Man Charged with Federal Wire Fraud in Coronavirus Crime
April 13, 2020
Recently a California man was the first person charged with a federal crime in connection with the COVID-19 (“coronavirus”) pandemic. The man posted on Instagram that he had developed a pill that would both prevent and cure the coronavirus and that he was looking for $1 million in investment seed money to mass market his product.
He promised astronomical returns of 200-300% on investment. Presumably to entice investors and create the impression of legitimacy, he also claimed (falsely) that basketball legend and accomplished businessman “Magic” Johnson was an investor. Charged under the federal wire fraud statute by the United States Attorney’s Office for the Central District of California the man now faces up to 20 years in federal prison.
Too many people, it may come as a surprise that a post on social media can result in federal charges. While it is likely the United States Attorney brought this case in large measure to “send a message” in this time of societal crisis that profiting off of people’s misery will not be tolerated, what this case also illustrates is the broad reach of federal criminal laws and how they can be applied to all manner of activities. The wire fraud statute is one of the favorite tools in the arsenal of federal prosecutors.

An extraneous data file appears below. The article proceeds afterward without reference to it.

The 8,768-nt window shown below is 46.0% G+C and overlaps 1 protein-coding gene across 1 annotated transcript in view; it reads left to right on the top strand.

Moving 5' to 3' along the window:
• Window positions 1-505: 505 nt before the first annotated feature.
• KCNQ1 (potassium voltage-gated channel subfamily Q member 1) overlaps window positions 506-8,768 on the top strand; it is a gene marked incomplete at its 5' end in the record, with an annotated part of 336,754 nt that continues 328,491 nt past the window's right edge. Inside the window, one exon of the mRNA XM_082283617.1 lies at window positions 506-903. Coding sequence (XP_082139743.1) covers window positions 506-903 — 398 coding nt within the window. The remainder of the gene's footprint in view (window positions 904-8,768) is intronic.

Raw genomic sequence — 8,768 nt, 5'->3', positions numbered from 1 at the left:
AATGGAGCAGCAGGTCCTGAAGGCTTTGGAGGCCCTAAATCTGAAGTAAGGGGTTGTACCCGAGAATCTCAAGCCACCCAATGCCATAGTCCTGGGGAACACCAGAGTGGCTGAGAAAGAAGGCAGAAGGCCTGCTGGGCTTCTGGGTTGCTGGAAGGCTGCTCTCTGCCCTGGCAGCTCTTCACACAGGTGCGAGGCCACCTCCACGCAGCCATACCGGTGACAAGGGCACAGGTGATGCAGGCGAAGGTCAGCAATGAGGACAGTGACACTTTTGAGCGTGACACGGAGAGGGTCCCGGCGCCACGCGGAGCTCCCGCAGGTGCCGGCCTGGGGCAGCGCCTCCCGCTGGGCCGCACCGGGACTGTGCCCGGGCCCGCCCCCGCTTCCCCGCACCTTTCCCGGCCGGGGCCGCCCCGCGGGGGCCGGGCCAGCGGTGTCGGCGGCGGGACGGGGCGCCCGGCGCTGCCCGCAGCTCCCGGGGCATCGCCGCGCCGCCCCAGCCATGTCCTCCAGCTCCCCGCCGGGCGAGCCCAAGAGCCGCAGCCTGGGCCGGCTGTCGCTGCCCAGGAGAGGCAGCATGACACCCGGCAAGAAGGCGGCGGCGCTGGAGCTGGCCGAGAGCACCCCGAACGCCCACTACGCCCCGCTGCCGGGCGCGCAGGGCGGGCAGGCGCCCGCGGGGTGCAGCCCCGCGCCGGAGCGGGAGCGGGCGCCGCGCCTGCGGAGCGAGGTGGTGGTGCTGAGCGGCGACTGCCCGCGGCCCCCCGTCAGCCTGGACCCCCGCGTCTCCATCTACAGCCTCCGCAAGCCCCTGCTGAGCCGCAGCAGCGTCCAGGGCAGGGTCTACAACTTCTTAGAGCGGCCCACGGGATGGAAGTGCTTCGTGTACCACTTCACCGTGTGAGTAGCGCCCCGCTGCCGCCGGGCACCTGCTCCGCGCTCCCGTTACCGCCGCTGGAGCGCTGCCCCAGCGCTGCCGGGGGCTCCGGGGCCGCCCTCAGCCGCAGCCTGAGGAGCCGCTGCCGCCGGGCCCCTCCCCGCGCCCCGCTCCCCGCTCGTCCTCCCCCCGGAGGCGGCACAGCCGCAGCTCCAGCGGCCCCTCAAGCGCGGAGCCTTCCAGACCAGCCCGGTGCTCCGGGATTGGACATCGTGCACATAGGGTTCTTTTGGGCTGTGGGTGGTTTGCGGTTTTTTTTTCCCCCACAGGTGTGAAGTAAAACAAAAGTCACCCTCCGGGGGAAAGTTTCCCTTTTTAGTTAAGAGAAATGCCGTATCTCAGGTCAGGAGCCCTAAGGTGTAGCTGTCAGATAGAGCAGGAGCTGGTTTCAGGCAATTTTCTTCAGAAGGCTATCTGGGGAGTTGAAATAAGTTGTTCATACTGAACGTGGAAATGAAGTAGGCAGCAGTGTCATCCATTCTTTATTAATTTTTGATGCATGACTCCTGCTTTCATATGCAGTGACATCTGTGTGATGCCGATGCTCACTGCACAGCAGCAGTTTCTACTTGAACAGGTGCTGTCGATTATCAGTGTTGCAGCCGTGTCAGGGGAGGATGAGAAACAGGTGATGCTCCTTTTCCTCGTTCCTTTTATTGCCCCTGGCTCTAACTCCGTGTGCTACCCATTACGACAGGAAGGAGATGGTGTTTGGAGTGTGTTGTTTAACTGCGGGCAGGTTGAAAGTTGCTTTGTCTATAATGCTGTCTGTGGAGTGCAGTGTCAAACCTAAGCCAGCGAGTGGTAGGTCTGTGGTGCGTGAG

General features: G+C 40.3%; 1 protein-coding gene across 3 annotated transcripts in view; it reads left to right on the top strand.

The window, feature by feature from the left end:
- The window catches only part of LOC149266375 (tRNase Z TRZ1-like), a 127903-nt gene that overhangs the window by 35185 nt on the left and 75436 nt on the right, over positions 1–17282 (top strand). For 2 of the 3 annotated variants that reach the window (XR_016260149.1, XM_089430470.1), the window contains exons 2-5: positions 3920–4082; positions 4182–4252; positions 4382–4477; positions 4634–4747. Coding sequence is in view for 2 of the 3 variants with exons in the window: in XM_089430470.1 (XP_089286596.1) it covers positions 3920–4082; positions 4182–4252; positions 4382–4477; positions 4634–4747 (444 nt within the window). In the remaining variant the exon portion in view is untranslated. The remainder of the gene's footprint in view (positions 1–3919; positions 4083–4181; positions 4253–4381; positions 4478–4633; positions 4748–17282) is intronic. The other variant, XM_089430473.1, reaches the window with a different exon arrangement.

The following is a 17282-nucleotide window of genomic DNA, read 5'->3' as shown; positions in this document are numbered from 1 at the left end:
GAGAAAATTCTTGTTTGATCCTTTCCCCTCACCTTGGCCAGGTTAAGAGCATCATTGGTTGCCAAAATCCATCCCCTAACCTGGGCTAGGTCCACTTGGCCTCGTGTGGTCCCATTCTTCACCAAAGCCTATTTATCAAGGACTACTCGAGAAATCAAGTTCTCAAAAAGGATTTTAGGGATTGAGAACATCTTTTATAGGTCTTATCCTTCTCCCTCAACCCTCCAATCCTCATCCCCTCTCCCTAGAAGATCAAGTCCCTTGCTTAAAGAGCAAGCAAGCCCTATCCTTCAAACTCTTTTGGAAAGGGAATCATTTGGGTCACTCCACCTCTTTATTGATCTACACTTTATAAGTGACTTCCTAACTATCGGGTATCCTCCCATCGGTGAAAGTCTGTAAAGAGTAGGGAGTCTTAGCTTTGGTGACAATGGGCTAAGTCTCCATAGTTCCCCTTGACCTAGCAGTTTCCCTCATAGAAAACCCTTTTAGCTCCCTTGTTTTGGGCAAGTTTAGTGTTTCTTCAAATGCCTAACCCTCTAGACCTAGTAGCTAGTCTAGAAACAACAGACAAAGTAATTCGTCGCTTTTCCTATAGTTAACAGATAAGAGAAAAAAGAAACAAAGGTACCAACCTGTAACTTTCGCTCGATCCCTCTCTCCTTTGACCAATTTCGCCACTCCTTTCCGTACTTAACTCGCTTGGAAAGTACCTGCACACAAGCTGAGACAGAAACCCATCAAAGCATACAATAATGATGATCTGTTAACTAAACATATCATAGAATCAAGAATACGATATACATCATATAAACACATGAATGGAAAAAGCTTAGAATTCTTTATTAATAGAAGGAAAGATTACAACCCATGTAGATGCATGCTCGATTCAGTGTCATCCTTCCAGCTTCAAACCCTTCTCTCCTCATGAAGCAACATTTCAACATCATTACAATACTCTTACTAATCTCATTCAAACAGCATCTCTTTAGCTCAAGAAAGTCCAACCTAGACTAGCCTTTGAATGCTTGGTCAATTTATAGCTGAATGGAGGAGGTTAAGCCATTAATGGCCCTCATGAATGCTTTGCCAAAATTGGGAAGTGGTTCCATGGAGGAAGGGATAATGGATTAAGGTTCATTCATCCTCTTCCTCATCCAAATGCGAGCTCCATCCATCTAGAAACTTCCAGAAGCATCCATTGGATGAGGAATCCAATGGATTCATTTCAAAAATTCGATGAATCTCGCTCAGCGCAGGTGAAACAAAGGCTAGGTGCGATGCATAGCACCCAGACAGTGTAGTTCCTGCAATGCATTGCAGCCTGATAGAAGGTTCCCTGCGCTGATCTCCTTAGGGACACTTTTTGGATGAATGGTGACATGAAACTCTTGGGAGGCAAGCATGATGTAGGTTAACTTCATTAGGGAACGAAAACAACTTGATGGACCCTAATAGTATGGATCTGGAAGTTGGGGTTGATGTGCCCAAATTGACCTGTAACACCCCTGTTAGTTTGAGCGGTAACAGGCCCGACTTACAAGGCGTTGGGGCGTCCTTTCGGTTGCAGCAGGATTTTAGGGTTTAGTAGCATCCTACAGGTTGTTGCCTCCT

History Of The Wire Fraud Statute
While many people think of the last 20 years as a period of transformative change given the internet and other advancements in communications (and to be sure it certainly has been), in the context of greater human history it was really the early 20th century that put civilization on the path to where it is today. In the 1800s it was the telegraph that was the most widely used means of communications.
Then in the 1920s the telephone came into public use which changed human history forever. Following the telephone came radio in the 1930s and then television in the 1950s. To think all of this happened in a mere 100 years is simply astonishing. The telephone from the 1920s compared to the smart phone of today tells the story of how far human civilization has come in one century. What will the next 100 years look like?
Up until the 1950s the federal government had no means of prosecuting criminal fraud perpetrated or facilitated through electronic means. With the flurry of technological change occurring, and the rise of organized crime following the prohibition era, the federal government felt the need to respond.
Although there was a mail fraud statute “on the books,” the government had no means to prosecute fraud perpetrated through electronic means. Thus, in 1952 the United States Congress passed the wire fraud statute, today codified at 18 U.S.C. § 1343, as part of the larger Communications Act Amendment.
The Elements Of A Wire Fraud Prosecution
The elements a federal prosecutor must prove to prosecute a person for wire fraud are as follows:
- There was a scheme to defraud or obtain money or property by false pretenses;